I got married in 1993. I married a beautiful Kogi State girl from the Igala ethnic group. I met her in Abuja at a time I never thought of marriage. I married at the age of 27! It actually started with my late mum. One morning in 1991, just a few days to my immediate younger sister’s wedding, she told me that she and my dad would want to know the girl I would like to marry when the time comes. By this time, I had met my wife in Abuja but I didn’t know her names. I thought she was Hausa because of her attire and I told myself to go after “this Hausa girl”. She agreed to come for my younger sister’s wedding on my invitation. This was the first and last time she would be seeing my mum for she died a month after the wedding of kidney failure. Her death spurred me to early marriage. I fulfilled her wish. We have four children, a girl and three boys.
I have said it on several fora and occasions that I made this Air Peace decision together with my wife just to create jobs for the people. If it was about profit, I would have kept the money in the banks and be getting double-digit interests on my investments. By 2008, I was receiving about 18% interest on my deposits. I was building estates from interest alone. It was during my advent of floating Air Peace that I scattered all my deposits for the first time since 2004! I was told, in 2007, by a friend that one commercial Boeing 737 could give jobs to over 150 persons! So I told my wife that we should do it.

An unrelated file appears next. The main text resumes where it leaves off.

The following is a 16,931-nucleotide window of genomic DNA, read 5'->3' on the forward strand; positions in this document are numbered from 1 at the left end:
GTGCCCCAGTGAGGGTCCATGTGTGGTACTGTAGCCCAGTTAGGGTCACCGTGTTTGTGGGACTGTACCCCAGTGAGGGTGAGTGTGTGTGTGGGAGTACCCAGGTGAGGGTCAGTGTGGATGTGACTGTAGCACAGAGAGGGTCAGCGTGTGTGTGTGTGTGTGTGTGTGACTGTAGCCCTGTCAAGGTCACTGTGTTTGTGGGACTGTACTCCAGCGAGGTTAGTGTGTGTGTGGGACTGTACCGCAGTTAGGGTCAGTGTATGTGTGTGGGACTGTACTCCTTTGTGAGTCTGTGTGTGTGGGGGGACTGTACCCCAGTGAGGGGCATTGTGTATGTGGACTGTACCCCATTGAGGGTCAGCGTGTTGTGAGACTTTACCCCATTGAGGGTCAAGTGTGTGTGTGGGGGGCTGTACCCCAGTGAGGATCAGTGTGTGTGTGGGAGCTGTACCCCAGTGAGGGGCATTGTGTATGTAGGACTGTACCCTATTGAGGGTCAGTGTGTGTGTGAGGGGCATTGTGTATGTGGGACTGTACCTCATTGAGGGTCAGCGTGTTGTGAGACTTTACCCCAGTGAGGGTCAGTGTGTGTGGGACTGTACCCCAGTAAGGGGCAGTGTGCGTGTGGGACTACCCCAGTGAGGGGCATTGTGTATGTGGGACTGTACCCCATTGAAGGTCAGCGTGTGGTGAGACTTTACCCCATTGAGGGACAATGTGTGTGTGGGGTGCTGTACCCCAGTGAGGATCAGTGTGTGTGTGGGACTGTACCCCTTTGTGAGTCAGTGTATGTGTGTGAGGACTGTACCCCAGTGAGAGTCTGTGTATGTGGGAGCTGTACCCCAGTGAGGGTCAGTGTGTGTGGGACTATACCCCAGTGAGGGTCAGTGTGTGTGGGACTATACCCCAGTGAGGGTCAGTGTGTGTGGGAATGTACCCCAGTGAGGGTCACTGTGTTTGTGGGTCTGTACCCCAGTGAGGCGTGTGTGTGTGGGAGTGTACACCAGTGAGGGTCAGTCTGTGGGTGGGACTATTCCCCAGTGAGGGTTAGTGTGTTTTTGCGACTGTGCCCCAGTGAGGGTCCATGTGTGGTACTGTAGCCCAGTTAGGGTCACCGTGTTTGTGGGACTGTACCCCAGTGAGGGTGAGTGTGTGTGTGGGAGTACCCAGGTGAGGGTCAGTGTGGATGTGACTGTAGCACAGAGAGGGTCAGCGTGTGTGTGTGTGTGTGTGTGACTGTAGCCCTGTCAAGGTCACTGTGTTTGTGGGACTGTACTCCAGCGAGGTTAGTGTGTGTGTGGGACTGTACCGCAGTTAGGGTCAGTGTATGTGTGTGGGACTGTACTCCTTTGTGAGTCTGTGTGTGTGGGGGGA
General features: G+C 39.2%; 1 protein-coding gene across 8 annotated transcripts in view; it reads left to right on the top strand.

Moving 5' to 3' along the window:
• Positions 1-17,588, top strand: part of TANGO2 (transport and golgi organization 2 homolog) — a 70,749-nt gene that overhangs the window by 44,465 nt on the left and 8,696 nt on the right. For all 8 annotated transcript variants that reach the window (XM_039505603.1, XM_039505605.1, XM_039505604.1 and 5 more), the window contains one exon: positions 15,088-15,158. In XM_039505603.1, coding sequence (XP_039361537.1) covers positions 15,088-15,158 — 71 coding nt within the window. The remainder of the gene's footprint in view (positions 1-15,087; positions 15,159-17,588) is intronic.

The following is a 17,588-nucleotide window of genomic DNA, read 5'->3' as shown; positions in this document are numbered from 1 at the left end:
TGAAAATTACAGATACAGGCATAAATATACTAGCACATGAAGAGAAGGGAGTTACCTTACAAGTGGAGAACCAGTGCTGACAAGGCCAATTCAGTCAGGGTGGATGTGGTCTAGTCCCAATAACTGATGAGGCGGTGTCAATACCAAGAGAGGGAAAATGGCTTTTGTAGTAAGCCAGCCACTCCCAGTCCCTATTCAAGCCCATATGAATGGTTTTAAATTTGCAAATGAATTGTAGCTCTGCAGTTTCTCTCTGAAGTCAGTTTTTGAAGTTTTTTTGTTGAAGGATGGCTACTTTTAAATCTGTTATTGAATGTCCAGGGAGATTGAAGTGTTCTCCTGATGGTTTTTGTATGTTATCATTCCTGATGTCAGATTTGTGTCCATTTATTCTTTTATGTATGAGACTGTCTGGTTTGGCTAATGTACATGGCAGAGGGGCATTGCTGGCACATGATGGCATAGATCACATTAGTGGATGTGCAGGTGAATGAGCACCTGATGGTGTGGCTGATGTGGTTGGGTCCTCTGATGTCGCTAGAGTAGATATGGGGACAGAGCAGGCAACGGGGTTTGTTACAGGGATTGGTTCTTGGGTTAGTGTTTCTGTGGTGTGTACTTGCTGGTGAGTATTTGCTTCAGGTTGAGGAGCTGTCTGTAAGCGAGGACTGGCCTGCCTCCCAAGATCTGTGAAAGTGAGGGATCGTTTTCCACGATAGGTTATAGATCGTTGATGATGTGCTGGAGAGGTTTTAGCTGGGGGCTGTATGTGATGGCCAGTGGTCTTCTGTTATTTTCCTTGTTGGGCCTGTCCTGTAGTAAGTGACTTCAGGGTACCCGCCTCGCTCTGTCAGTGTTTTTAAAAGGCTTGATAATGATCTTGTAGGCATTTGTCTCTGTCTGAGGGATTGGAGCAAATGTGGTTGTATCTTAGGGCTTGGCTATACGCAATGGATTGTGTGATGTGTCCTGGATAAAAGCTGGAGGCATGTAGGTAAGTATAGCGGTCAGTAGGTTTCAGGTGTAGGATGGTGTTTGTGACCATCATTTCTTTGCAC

I made a pact with God Almighty in 2003 that I would get involved in touching lives through massive job creation and that I have done by setting up Air Peace. God has been very faithful—to my family and I. Air Peace is for the welfare of mankind and not really for us. But do not think that we want to lose our investments, far from it.
I am happy when I see the faces of these young ones in Air Peace who, today, could boast of a means of livelihood for themselves and their families. Our staff would tell you that I treat them like equals. I have no airs over my shoulders. I encourage every wealthy person in this country to invest in the country so as to create jobs for our people instead of taking the money abroad.